Access booster data - How to develop your liveable x-minute city
How to develop your liveable x-minute city
In the third episode of the DILAX Lab Special Edition #SensingWithCare our guest is Erik Ooms, scientist, consultant and expert in the planning of liveable cities. And where better to talk about the development and redesign of urban spaces than in the middle of the city itself. Elena Adler, DILAX Sales Manager, meets Erik Ooms for an interview in the Berlin Park at Gleisdreieck. This former area of both Potsdamer and Anhalter freight depots still presents some rail tracks as a sign of its past use, but today the park is a popular meeting place in the heart of Berlin. The underground and ICE routes run right through the middle of the site, which is mainly used as a recreational area, for sports and games. A coworking space, beer gardens, event areas, the technology museum and newly built residential areas all around characterize the multifunctional city district.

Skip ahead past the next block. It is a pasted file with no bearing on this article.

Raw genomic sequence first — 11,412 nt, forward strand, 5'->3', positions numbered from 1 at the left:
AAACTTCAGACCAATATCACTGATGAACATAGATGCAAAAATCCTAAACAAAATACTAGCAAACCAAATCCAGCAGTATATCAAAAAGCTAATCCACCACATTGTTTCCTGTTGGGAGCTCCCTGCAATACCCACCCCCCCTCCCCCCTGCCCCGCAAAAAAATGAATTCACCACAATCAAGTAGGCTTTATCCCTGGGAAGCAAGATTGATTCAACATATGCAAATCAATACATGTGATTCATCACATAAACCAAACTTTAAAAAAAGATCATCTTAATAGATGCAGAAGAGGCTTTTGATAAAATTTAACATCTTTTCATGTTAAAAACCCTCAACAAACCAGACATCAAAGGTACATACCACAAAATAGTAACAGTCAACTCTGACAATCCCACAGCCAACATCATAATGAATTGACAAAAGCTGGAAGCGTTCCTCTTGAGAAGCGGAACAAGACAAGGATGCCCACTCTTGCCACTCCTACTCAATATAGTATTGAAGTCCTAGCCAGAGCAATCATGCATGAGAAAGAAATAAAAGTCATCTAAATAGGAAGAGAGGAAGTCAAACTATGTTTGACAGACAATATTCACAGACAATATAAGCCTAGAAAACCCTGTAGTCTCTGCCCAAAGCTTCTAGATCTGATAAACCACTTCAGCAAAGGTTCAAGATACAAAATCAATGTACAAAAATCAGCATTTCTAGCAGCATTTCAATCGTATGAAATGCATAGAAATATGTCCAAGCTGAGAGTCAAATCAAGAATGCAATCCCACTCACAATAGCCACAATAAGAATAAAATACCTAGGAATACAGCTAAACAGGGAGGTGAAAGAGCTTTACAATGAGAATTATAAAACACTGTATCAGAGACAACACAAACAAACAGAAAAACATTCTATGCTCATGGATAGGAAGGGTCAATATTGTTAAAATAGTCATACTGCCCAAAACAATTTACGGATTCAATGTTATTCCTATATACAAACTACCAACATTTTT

Get to know Erik Ooms vision of the city of the future and its mobility solutions. Watch here on demand.
Mobility as the city's nervous system
According to Erik Ooms, urban spaces have to be multifunctional. He sees this as the key to the densification of a city, and this is crucial on the way to becoming a 15-minute city. Today, cities in Europe are primarily planned for mobility, designed to make the way from A to B as quick and easy as possible. In Germany, “getting from A to B” still means: driving a car.
To this day, car traffic dominates and clogs the streets every day. Is that the compact, livable city? “No, dense doesn't mean overcrowded,” says Erik. Mobility is the city's nervous system and an important quality feature for its residents. Even in the 15-minute city, people want to be on the move quickly and easily, but for whom is it developed and planned? How can municipal administrations evaluate how public space is being used and whether the changes have the desired effect? How do you include mobility concepts in urban planning without putting sustainable and diverse use aside?
Invitation to exchange
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